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Leaderboard submission due 11:59 pm, Thursday, March 26th. Code and report due 11:59 pm, Friday, March 27th.

Reranking: Homework 4

In homework 2 you learned to search for probable translations, but saw that this is only useful with a good probability model. In homework 3 you designed a metric that correlated (at least somewhat) with human assessments of machine translation. Armed with such a metric, you now have an objective way to measure a model’s usefulness. In this assignment we will give you some sentences from Russian news articles, and you will use the metric to improve a model that chooses from a set of possible English translations generated by a state-of-the-art machine translation system. Your challenge is to choose the best translations.

Getting Started

To begin, download the Homework 4 starter kit. You may either choose to develop locally or on Penn’s servers. For the latter, we recommend using the Biglab machines, whose memory and runtime restrictions are much less stringent than those on Eniac. The Biglab servers can be accessed directly using the command ssh, or from Eniac using the command ssh biglab.

In the downloaded directory, you have a program that chooses a translation for each sentence from a list of candidates.

python rerank > english.out

The reranker reads candidate translations from the file data/dev+test.100best. Every candidate translation of an input sentence has an associated feature vector , , . The reranker takes a parameter vector whose length is equal to that of . By default, . For each , the reranker returns according to the following decision function.

$$\hat{e} = \arg\max_{e\in E(f)} \theta \cdot h(e,f)$$

To evaluate translations on the development set, compute BLEU score against their reference translations.

python compute-bleu < english.out

What’s the best you could you do by picking other sentences from the list? To give you an idea, we’ve given you an oracle for the devlopment data. Using knowledge of the reference translation, it chooses candidate sentences that maximize the BLEU score.

python oracle | python compute-bleu

The oracle should convince you that it is possible to do much better than the default reranker. Maybe you can improve it by changing the parameter vector . Do this using command-line arguments to rerank. Try a few different settings. How close can you get to the oracle BLEU score?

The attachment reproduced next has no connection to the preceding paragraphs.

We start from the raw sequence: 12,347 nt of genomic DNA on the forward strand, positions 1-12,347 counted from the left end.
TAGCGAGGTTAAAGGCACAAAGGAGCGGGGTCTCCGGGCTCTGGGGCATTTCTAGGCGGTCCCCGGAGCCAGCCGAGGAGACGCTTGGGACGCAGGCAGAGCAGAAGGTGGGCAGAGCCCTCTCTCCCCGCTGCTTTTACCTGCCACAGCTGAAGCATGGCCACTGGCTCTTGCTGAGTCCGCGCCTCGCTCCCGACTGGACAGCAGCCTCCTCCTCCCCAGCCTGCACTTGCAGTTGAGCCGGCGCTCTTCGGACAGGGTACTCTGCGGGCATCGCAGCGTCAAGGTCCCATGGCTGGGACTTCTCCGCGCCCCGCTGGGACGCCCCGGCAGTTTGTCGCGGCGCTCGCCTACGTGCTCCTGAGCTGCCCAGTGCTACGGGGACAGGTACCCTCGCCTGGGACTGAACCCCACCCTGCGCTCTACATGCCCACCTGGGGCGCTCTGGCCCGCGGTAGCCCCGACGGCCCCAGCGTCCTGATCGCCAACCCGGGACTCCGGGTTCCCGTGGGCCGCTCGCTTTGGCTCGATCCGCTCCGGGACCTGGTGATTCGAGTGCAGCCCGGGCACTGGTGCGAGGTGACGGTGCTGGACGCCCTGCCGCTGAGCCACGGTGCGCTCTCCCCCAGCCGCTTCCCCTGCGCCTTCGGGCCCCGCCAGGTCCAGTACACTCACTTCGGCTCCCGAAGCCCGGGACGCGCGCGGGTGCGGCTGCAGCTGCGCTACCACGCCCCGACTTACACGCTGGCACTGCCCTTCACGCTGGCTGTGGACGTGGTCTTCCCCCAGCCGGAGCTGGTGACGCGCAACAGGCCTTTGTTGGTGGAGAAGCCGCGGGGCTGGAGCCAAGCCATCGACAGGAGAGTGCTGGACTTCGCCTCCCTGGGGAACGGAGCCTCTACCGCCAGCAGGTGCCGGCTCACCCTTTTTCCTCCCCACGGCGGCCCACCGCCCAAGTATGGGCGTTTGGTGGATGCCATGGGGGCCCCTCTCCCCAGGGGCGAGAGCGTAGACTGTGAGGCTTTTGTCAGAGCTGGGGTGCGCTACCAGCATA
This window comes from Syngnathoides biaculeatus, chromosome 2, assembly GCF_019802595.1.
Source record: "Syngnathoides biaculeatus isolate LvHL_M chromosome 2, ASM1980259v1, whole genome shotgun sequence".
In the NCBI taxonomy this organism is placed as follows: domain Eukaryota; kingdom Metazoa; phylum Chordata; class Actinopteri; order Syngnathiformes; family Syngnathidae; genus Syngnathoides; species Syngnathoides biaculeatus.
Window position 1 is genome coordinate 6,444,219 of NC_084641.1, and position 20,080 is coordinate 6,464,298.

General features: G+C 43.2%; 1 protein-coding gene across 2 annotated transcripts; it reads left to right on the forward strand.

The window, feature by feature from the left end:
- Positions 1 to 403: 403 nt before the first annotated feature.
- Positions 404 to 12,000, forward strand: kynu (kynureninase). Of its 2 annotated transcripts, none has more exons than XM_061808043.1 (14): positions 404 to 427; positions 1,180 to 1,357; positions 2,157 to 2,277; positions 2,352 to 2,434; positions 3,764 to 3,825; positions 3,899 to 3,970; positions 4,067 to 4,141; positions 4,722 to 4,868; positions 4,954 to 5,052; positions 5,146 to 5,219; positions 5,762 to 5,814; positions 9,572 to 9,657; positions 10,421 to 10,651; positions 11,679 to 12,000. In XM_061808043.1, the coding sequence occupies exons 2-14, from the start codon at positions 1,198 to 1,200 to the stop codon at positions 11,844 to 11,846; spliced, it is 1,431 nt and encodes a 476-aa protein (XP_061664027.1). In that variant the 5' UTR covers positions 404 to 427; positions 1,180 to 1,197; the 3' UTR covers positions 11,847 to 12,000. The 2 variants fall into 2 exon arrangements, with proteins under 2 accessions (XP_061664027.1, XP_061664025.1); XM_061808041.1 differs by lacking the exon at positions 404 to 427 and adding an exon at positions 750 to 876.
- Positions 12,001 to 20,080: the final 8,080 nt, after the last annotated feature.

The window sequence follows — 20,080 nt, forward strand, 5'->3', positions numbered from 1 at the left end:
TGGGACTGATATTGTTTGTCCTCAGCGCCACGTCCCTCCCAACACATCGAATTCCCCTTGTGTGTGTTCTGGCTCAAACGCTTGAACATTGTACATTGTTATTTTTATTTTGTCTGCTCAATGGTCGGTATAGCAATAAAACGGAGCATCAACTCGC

The Challenge

You can improve the parameter vector by trial and error, but that won’t be very efficient. To really improve the system you need automation. There are two components you can add: informative features that correlate with BLEU, and effective learning algorithms that optimize for BLEU. Your task is to improve translation quality on the blind test set as much as possible by improving these components.

Implementing a version of MERT or PRO along with some simple feature engineering should be enough to beat our baseline. However, there will still be substantial room for improvement. Here are some ideas:

But the sky’s the limit! You can try anything you want, as long as you follow the ground rules.

Ground Rules

  • You must work independently on this assignment.
  • You must turn in three things:
    1. Your translations of dev+test.src, selected from dev+test.100best. Upload your results with the command turnin -c cis526 -p hw4 hw4.txt from any Eniac or Biglab machine. You can upload new output as often as you like, up until the assignment deadline. You will only be able to see your results on test data after the deadline.

    2. Your code, uploaded using the command turnin -c cis526 -p hw4-code file1 file2 .... This is due 24 hours after the leaderboard closes. You are free to extend the code we provide or write your own in whatever langugage you like, but the code should be self-contained, self-documenting, and easy to use.

    3. A report describing the models you designed and experimented with, uploaded using the command turnin -c cis526 -p hw4-report hw4-report.pdf. This is due 24 hours after the leaderboard closes. Your report does not need to be long, but it should at minimum address the following points:

      • Motivation: Why did you choose the models you experimented with?

      • Description of models or algorithms: Describe mathematically or algorithmically what you did. Your descriptions should be clear enough that someone else in the class could implement them.

      • Results: You most likely experimented with various settings of any models you implemented. We want to know how you decided on the final model that you submitted for us to grade. What parameters did you try, and what were the results? Most importantly: what did you learn?

      Since we have already given you a concrete problem and dataset, you do not need describe these as if you were writing a full scientific paper. Instead, you should focus on an accurate technical description of the above items.

      Note: These reports will be made available via hyperlinks on the leaderboard. Therefore, you are not required to include your real name if you would prefer not to do so.

  • You do not need any other data than what we provide. You are free to use any code or software you like, except for those expressly intended to generate or rerank translation output. You must write your own reranker. If you want to use machine learning libraries, taggers, parsers, or any other off-the-shelf resources, feel free to do so. If you aren’t sure whether something is permitted, ask us. If you want to do system combination, join forces with your classmates.

Credits: This assignment was developed by Adam Lopez, Matt Post, and Chris Callison-Burch. Chris Dyer made many improvements to this assignment.